A recent decision of the Federal Court of Australia (FCA), on appeal from the Administrative Appeals Tribunal (AAT), confirmed that an employee’s belief that their workload is excessive can be enough to uphold a stress related workers’ compensation claim.
In April 2013, an employee lodged a workers’ compensation claim after being diagnosed with a “major depressive episode”, which he argued was caused by long-term exposure to excessive workloads. The employer denied liability, arguing his workloads weren’t objectively excessive.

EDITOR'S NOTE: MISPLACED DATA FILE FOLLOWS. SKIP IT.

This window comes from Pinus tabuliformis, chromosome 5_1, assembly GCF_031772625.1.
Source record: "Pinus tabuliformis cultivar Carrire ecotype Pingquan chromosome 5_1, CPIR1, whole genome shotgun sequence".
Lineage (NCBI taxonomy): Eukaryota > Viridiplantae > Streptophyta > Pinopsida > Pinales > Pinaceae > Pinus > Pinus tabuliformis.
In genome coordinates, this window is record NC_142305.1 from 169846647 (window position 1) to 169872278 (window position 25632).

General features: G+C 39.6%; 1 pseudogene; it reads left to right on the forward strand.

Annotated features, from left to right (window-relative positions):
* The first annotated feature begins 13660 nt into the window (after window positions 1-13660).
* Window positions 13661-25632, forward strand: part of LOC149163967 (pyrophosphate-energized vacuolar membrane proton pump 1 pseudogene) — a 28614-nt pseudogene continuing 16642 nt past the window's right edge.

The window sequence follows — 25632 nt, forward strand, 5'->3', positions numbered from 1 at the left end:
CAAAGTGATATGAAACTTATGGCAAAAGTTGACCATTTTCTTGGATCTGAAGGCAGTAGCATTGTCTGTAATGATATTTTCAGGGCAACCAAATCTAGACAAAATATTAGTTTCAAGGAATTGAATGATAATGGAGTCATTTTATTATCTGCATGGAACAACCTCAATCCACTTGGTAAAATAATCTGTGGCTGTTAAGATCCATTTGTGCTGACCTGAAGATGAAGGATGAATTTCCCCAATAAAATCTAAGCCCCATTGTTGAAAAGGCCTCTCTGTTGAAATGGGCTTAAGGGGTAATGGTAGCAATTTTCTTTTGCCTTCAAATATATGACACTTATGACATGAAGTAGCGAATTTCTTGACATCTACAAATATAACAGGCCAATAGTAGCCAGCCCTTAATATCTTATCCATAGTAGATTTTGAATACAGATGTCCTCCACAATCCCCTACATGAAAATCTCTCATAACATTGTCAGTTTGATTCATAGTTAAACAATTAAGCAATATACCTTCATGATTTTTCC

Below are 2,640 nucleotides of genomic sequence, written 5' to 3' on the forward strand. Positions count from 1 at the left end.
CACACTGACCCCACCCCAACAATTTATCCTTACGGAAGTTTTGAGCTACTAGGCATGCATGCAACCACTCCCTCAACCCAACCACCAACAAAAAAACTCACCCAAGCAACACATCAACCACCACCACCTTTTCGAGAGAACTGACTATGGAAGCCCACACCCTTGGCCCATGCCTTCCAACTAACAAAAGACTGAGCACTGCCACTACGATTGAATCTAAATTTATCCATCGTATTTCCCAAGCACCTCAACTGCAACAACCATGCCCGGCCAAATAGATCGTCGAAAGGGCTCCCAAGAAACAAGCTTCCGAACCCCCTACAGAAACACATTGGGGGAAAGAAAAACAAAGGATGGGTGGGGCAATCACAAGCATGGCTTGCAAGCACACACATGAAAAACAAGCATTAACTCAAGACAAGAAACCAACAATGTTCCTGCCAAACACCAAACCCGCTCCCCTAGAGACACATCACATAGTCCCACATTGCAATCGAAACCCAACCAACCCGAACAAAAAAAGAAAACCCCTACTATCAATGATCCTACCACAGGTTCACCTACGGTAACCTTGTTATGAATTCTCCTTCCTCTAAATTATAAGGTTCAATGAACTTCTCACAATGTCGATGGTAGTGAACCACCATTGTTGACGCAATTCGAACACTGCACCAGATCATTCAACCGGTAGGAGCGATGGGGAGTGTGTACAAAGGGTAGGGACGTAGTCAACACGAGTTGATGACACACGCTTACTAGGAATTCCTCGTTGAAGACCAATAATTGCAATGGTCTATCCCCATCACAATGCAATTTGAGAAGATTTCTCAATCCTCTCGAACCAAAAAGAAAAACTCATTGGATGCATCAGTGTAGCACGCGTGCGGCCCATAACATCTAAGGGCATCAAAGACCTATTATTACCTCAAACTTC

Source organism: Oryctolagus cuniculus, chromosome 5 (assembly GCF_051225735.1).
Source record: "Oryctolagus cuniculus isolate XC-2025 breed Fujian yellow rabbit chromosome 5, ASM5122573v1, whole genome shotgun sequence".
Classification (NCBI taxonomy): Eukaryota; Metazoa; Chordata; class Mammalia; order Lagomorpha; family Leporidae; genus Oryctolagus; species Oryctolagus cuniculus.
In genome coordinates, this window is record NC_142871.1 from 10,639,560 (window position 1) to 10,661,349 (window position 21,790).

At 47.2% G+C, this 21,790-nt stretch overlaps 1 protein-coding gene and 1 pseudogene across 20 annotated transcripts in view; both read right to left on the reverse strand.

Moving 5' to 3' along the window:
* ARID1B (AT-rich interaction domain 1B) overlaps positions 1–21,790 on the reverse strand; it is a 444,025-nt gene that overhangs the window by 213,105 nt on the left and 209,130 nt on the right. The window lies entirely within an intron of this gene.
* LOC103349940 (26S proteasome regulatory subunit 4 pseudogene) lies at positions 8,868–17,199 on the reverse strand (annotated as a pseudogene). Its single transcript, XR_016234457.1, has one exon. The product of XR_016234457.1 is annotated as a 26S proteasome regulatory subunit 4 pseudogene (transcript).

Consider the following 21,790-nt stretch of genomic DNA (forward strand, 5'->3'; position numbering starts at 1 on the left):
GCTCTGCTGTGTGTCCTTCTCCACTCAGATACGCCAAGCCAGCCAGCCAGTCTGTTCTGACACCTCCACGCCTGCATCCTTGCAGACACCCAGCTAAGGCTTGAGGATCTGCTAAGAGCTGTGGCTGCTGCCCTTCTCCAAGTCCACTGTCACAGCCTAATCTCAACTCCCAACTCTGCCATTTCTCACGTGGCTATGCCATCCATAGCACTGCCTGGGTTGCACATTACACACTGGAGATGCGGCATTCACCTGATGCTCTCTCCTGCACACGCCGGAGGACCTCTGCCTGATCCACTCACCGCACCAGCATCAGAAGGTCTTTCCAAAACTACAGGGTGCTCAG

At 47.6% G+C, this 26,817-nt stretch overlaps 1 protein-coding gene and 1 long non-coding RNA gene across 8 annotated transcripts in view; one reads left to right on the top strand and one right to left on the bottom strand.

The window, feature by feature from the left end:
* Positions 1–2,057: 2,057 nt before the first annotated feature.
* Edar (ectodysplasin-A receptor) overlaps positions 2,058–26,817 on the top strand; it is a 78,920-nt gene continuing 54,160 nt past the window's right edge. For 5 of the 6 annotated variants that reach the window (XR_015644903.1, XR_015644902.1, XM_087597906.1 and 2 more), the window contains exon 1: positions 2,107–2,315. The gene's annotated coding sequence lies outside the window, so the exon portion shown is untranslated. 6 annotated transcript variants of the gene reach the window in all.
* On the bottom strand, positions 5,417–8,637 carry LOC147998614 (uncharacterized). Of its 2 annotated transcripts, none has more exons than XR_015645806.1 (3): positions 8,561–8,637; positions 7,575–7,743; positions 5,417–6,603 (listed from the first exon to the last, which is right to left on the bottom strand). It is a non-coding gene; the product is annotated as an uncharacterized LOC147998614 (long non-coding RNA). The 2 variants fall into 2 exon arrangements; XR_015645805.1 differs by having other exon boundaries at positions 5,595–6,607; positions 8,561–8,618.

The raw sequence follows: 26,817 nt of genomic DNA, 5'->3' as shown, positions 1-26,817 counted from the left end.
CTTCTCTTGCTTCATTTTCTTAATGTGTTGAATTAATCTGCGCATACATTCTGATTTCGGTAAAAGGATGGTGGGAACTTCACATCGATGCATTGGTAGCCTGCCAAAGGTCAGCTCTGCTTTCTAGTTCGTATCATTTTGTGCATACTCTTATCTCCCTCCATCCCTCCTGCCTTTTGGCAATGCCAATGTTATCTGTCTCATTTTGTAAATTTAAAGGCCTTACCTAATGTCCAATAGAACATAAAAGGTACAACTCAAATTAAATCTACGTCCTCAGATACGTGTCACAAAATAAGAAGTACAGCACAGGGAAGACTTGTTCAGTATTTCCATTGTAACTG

Both the AAT and the FCA agreed that, in a claim for stress related workers’ compensation, it is not necessary to consider whether a workload was objectively excessive, nor is it necessary to consider whether a workload could objectively be seen to have aggravated a condition. In upholding the claim, the Federal Court found that the injured worker was entitled to workers’ compensation under the Safety, Rehabilitation and Compensation Act 1988 (Cth).
This decision highlights the need for employers to deal with employee’s health and safety concerns regarding workloads carefully, even if the employer doesn’t agree that their workload is excessive.